Author: David B. Weisenfeld, XpertHR Legal Editor
The Supreme Court will address same-sex marriage for the first time in adding a pair of closely-watched cases from California and New York to its schedule. The New York case involves the Defense of Marriage Act (DOMA), the federal law that limits the rights of employees married to persons of the same sex.
DOMA defines marriage as a legal union between a man and a woman. The Second Circuit Court of Appeals struck down DOMA as unconstitutional earlier this year in Windsor v. United States, +699 F.3d 169 (2d Cir. Oct. 18, 2012).
Among its employment limitations, DOMA does not provide same-sex spouses with:
- Equal access to the Family and Medical Leave Act;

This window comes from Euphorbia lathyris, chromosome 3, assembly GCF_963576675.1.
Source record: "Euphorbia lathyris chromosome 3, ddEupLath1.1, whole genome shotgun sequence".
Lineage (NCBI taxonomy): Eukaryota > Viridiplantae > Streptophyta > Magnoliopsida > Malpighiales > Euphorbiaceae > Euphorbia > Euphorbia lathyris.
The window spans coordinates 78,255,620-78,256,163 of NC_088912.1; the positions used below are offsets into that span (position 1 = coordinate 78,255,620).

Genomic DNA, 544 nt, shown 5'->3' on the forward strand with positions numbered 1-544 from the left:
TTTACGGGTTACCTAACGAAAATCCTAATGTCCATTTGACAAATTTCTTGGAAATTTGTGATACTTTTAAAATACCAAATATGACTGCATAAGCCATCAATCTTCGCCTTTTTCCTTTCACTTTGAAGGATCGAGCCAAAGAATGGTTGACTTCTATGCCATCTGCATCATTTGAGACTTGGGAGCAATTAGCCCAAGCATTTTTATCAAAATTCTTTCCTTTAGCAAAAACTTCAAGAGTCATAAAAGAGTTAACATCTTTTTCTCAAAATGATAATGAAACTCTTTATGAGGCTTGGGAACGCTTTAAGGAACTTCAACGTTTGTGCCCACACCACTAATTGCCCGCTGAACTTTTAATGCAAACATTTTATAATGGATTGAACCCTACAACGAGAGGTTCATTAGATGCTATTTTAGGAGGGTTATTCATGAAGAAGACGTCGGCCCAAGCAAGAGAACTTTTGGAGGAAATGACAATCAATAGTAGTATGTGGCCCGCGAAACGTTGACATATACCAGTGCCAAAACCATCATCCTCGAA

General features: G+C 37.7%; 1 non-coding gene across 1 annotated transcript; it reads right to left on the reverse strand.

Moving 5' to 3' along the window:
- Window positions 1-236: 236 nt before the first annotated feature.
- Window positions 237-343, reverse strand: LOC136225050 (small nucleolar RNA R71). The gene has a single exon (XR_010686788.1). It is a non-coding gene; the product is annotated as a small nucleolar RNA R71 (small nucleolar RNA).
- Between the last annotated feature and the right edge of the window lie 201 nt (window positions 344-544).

- The opportunity for continued COBRA coverage;
- Insurance benefits for government employees; and
- Social Security survivors' benefits.
DOMA also affects how the beneficiaries of same-sex spouses are treated with regard to retirement plan distributions. The Obama administration opposed DOMA in a filing with the Supreme Court.
The California case addresses the legality of gay marriage in the nation's largest state. California voters had approved Proposition 8 in 2008, which bans gay marriages. However, the Ninth Circuit Court of Appeals ruled in Perry v. Brown +671 F.3d 1052 (9th Cir. Feb. 7, 2012) (now Hollingsworth v. Perry) that Proposition 8 violates equal protection rights.
The case gives the justices the opportunity to decide whether the Constitution guarantees same-sex marriage rights nationwide or whether the issue should be left to the states. The Court also could resolve the issue on narrower grounds. There is no precedent to signal how the justices might rule.
Arguments in both cases are likely to be heard in late March with a decision expected by the end of the Supreme Court's term in June 2013.